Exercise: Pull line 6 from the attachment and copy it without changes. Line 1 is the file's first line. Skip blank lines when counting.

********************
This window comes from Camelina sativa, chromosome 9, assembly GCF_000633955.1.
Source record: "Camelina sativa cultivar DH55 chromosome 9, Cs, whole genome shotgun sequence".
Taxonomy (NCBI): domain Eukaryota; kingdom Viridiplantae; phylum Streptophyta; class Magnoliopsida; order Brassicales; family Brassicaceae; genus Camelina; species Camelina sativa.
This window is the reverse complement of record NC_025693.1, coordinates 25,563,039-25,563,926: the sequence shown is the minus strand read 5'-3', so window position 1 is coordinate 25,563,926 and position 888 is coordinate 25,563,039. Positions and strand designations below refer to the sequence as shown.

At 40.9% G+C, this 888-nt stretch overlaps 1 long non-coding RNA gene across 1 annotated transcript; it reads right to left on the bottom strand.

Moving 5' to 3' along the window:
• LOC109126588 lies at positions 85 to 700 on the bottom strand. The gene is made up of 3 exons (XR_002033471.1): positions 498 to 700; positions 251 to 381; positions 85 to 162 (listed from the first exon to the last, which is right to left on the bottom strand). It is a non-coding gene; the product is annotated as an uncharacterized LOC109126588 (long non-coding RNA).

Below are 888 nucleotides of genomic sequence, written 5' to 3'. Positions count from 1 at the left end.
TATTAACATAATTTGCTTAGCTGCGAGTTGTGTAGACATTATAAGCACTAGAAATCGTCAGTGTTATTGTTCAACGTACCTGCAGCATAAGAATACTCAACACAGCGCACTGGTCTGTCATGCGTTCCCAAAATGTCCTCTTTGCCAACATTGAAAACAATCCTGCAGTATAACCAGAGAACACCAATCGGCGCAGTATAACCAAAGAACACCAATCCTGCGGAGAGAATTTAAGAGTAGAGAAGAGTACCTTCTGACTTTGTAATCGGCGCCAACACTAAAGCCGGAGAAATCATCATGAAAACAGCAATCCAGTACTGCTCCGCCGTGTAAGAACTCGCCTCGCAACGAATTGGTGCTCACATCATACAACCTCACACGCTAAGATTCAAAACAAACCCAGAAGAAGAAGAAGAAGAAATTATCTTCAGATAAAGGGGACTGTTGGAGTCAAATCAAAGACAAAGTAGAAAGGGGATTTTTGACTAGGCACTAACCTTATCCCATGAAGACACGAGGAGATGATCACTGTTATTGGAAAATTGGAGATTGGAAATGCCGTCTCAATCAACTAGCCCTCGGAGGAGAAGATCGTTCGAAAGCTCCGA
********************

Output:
Moving 5' to 3' along the window: